eXtensible Markup Language (XML) Promotes Interoperability

eXtensible Markup Language (XML) is a standard programming language for describing how information is structured or tagged so that it can be easily exchanged or shared among disparate applications and systems. The programming benefits of XML are that the text elements are identified on the basis of their context in a document. This, coupled with the fact that XML employs a uniform structure – even when the XML is generated by different information systems – makes it useful to seamlessly move information from system to system. XML is the data transmission standard most often used in service-oriented architecture (SOA) and for that reason, URL believes XML is the most efficient and cost-effective way to share and reuse information across the justice enterprise, without having to alter legacy systems or business processes.

Which XML standards does URL employ?

The answer:

For our justice and public safety clients, URL exclusively conforms to the National Information Exchange Model (NIEM), which is an XML communication standard that is used by the justice and public safety communities, as well as emergency management, intelligence, and homeland security agencies. NIEM is based on the data exchange standards successfully implemented by the Department of Justice’s Global Justice Information Sharing Initiative (Global) and extends the Global Justice XML Data Model (Global JXDM).

In NIEM, data components are comprised of frequently used and shared information, standards, and vocabulary that are collected about people, places, material things, and events. For example, two agencies may each gather information about the same person, but classify them in a different manner. So, in order for separate agencies to effectively share information about the same person, there must be a common or universal understanding of the terminology each agency uses, including common attributes that describes that person and the details and events associated with that person.

By employing NIEM into your justice integration project, URL will create XML schemas for each data exchange by gathering requirements and developing XML-based mappings and schema. The group of artifacts that are developed in the process of documenting information is commonly called Service Specification Packages (SSPs) and include Information Exchange Package Document (IEPDs). SSPs and IEPDs are important first steps in realizing cross-agency information exchange; by using them you will gain timely access to quality information that will promote interoperability, enable better decision making, and improve communications and collaboration efforts with partnering agencies.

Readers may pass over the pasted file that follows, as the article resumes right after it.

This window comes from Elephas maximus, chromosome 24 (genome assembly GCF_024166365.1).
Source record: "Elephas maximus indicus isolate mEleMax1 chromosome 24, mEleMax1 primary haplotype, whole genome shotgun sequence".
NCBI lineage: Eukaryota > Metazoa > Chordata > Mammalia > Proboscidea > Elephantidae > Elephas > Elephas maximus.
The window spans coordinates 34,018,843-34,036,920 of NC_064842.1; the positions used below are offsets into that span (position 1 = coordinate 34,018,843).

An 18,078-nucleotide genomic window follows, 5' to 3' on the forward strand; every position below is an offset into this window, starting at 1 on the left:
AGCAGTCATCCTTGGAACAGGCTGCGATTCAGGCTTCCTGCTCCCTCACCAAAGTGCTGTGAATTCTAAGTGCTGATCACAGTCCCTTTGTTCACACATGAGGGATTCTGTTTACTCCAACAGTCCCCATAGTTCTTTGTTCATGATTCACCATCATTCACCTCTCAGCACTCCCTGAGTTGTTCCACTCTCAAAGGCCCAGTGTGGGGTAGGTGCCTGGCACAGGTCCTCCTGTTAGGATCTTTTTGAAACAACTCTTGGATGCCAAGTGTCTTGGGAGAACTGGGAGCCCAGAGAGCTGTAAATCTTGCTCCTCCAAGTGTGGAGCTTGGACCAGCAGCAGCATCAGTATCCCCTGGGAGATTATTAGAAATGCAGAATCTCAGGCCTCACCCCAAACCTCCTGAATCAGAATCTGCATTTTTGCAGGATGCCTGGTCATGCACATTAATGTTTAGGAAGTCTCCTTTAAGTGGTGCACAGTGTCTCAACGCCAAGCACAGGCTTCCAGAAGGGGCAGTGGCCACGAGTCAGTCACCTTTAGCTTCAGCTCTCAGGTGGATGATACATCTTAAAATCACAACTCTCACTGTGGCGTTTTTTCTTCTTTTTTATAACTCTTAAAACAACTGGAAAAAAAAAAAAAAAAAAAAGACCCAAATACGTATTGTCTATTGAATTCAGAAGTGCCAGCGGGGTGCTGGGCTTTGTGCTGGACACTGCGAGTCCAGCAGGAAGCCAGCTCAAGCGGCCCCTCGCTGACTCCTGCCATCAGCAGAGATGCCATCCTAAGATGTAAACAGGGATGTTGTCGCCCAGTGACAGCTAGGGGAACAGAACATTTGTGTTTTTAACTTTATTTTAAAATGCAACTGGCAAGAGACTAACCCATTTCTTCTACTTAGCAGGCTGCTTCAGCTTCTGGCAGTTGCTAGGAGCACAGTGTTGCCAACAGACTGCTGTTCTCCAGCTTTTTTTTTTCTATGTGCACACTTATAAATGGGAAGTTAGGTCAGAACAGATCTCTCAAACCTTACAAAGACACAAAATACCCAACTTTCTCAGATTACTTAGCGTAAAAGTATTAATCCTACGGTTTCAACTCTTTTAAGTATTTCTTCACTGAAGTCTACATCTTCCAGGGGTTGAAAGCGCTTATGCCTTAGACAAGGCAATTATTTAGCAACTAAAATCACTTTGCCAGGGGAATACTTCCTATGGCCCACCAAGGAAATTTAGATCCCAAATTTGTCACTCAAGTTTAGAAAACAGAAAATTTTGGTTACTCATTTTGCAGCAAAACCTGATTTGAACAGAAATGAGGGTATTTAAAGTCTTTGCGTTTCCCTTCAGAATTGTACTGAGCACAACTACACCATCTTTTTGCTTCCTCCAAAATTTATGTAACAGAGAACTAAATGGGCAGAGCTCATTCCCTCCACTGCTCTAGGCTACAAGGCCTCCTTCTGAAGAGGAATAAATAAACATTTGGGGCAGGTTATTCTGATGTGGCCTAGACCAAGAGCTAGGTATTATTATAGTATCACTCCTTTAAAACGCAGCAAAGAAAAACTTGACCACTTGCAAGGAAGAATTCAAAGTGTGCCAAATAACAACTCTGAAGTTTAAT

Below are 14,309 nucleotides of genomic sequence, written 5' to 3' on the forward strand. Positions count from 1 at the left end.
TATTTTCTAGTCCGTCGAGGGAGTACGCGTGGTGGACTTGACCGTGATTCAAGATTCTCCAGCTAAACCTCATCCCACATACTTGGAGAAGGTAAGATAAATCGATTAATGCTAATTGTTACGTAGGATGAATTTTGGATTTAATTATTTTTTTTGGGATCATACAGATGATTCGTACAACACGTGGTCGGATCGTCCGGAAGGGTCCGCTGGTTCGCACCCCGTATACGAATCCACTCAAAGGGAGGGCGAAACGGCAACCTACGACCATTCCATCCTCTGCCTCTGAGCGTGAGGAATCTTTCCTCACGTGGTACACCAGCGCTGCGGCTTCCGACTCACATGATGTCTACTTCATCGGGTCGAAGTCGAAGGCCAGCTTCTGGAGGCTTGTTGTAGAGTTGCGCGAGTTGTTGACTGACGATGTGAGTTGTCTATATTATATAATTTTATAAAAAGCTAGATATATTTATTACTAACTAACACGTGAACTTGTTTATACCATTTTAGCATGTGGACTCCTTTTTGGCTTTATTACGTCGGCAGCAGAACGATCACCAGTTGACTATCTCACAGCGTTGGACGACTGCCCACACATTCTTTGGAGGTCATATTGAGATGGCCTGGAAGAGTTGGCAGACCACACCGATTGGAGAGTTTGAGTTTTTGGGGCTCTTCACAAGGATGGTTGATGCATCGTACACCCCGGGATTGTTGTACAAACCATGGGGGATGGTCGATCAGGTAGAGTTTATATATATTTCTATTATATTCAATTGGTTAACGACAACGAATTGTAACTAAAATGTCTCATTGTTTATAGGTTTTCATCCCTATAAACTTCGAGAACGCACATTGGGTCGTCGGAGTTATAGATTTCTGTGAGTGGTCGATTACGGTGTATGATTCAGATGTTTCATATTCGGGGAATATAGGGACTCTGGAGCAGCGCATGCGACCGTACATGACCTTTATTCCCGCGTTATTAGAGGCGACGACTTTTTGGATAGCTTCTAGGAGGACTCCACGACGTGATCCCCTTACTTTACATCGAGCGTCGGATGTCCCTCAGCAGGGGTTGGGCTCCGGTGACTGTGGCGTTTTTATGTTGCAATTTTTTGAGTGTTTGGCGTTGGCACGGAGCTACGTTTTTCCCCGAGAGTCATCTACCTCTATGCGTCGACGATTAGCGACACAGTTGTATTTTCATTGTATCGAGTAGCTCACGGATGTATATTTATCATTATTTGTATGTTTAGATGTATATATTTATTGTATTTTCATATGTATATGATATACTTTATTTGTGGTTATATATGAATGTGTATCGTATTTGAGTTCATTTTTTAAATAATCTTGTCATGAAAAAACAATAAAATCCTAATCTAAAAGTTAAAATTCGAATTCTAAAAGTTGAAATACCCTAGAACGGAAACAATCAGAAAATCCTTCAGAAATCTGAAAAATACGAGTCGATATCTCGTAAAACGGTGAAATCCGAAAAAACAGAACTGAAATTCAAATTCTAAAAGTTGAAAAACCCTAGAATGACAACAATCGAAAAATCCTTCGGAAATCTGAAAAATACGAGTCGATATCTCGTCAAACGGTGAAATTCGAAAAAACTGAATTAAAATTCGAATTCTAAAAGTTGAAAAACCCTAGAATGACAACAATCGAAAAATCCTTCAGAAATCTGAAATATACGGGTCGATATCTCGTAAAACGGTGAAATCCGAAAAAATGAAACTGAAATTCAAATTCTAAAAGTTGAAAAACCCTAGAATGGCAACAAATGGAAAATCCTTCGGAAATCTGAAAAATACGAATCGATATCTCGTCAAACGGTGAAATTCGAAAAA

What XML-based security standards does URL employ?

When implementing a justice information exchange project between two or more agencies, defining and enforcing user’s access to specific applications, information, and systems becomes an important factor in maintaining security and managing access rights. That is why URL utilizes two XML-based open standards – Security Assertion Markup Language (SAML) and eXtensible Access Control Markup Language (XACML). These two security standards not only define how the user’s identity and access information is exchanged, but also define rules in how the information can be used.

  • SAML is a framework for exchanging security information between agencies that is based on statements (identity, attributes, and entitlements) about the user. Essentially, SAML allows a user to access multiple systems with a single sign-on by authenticating a user’s identity and granting them specific authorization and entitlement based on their identity.
  • XACML is a vocabulary for stating the rules needed to define an agency’s security policies and how the system should formulate access-control decisions. In essence, XACML protects information from unauthorized usage by specifying who can do what and when with the information, including read, write, copy, and delete.